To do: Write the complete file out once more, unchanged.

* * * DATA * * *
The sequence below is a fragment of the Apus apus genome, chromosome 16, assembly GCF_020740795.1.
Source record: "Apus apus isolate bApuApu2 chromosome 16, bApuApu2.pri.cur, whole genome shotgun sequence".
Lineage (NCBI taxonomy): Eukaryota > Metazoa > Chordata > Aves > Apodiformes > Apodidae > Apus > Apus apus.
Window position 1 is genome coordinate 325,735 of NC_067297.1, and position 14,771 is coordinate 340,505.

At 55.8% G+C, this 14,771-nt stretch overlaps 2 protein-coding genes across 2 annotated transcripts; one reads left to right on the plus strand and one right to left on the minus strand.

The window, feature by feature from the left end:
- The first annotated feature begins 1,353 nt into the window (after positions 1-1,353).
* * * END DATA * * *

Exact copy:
The sequence below is a fragment of the Apus apus genome, chromosome 16, assembly GCF_020740795.1.
Source record: "Apus apus isolate bApuApu2 chromosome 16, bApuApu2.pri.cur, whole genome shotgun sequence".
Lineage (NCBI taxonomy): Eukaryota > Metazoa > Chordata > Aves > Apodiformes > Apodidae > Apus > Apus apus.
Window position 1 is genome coordinate 325,735 of NC_067297.1, and position 14,771 is coordinate 340,505.

At 55.8% G+C, this 14,771-nt stretch overlaps 2 protein-coding genes across 2 annotated transcripts; one reads left to right on the plus strand and one right to left on the minus strand.

The window, feature by feature from the left end:
- The first annotated feature begins 1,353 nt into the window (after positions 1-1,353).